In addition to saving for emergencies, financial planners say retirement savings should start with the first job, especially if employers offer free money to employees who save 401 (k) s in their jobs.

As a rule, if a person saves 10% of every salary starting from the first job and continues to discipline up to the current full retirement age (67), he should have what he needs to pay for retirement, even if he lives in his 90s.

If 10% is too much, start smaller and work upwards. Let’s say you’re 21 and paid $ 40,000, try saving 5% or $ 2,000 in your 401 (k) plan. If your employer matches with a match, say by giving you half of what you put in 401 (k) yourself up to a certain percentage, you would get $ 1,000 on top of your contribution – putting in $ 3,000 for retirement or a little more than 7% of your salary.

If you continue to increase your savings each year with any raises, and your employer matches the contributions, the combination will soon be over 10% of your salary, and by the time you retire you should have about $ 1.1 million if the 401 (k) investment pays back conservative 7 % per year.

Today, several financial planners are telling young clients to fill in their 401 (k) as needed to get the most out of their employer each year, but to invest additional retirement savings – up to $ 6,000 a year – in Roth’s individual retirement account. When you save at Roth, you will not receive a tax in advance as is the case with a contribution to a typical 401 (k) account or traditional IRA. But once you invest money in Roth, it will never be taxed if you leave the investment in the account until you have at least 59½.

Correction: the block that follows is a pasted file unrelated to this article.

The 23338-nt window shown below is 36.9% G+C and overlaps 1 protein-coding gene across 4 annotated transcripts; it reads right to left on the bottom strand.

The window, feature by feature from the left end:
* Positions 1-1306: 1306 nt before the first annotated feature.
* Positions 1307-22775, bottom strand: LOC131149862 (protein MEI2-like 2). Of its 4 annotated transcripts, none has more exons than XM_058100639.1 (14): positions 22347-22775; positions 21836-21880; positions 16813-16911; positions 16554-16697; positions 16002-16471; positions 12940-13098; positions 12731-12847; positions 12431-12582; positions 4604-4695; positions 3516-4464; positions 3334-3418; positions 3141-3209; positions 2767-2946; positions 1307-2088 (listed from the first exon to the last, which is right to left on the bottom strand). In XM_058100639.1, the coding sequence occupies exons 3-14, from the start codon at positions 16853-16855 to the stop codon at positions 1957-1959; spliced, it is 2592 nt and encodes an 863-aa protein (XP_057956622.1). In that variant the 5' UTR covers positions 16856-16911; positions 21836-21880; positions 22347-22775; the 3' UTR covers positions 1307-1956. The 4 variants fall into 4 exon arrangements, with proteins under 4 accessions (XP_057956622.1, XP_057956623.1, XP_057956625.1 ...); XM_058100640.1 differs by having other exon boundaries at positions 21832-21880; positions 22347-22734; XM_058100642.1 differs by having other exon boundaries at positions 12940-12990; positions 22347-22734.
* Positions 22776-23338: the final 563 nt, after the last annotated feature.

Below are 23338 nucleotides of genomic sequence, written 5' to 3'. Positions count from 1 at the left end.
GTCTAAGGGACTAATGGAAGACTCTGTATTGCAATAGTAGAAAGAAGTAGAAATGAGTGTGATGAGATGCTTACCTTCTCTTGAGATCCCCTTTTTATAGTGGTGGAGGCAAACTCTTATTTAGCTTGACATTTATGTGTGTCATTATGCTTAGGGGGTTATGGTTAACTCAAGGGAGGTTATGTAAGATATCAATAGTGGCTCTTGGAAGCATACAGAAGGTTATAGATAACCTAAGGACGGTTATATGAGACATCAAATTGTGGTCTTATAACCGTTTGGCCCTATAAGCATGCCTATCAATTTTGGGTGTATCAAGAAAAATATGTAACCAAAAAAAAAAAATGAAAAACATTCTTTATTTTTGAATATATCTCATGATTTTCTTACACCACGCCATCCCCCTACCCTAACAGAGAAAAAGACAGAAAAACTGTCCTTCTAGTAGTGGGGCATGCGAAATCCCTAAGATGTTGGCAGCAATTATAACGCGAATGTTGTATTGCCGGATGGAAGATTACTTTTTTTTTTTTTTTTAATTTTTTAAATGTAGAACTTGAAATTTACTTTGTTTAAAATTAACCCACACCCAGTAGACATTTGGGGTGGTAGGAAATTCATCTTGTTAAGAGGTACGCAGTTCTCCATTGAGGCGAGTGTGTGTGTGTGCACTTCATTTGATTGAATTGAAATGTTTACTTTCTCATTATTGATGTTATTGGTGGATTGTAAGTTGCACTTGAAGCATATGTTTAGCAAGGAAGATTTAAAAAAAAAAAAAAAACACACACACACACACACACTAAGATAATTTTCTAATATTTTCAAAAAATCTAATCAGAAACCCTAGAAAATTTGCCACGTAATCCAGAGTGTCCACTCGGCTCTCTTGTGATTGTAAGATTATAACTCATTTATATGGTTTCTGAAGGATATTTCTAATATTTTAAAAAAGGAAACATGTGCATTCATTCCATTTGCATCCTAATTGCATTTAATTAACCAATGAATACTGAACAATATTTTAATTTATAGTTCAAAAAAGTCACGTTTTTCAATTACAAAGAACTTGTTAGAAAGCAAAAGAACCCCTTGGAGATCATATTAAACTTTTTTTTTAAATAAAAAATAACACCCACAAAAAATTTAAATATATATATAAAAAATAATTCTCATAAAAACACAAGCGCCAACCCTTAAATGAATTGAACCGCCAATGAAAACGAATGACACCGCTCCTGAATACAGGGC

Anyone who has earned a job or a job or a spouse can open a Roth IRA as long as their income does not exceed the limits: $ 140,000 for singles and $ 208,000 for couples.

Where to save and invest

You can’t dare with an emergency fund or with the savings you’ll need within five years for an advance on a house, car, wedding, or graduate school. For specific short-term needs, stocks are too risky because the stock market can lose 20% or more during bear markets.

Although safe money choices now pay almost no interest, money for short-term needs should go to money market funds or to high-yield savings accounts or certificates of deposit. Look for the best prices at DeposititaCcounts.com or bankrate.com.

Retirement money, however, does not have to be protected as short-term cash must be. In fact, excessive conservatism with investing in retirement can be dangerous because the savings will not grow adequately.

Historically, the stock market – measured by the S&P 500 – averaged about 10% a year. But it could be years like 2008, when the stock market lost 37%, or years like 2019, when it gained 31.5%.

Since guessing when these cycles will happen is crazy even for investment professionals, financial planners say they bet on averages: Put most of your 401 (k) money into a diverse mix of stocks through a fund like a total stock index fund, add on her with every salary and don’t touch her even if the market falls. Although bear markets and losses will occur, historically good years have far outweighed bad ones.

Another diverse investment common to 401 (k): date-targeted funds. Find them among the funds offered to you by looking for a number in the name that is close to the year you are likely to retire, maybe 2060. That fund for the 2060 target date will be more prone to stocks as you get younger as the idea is to give your money the best chance for growth over 40 or more years, while the fund for the 2030 target date, for example, would have fewer stocks and more fixed-income investments because owners would likely be closer to retirement.

Write to penzija@barrons.com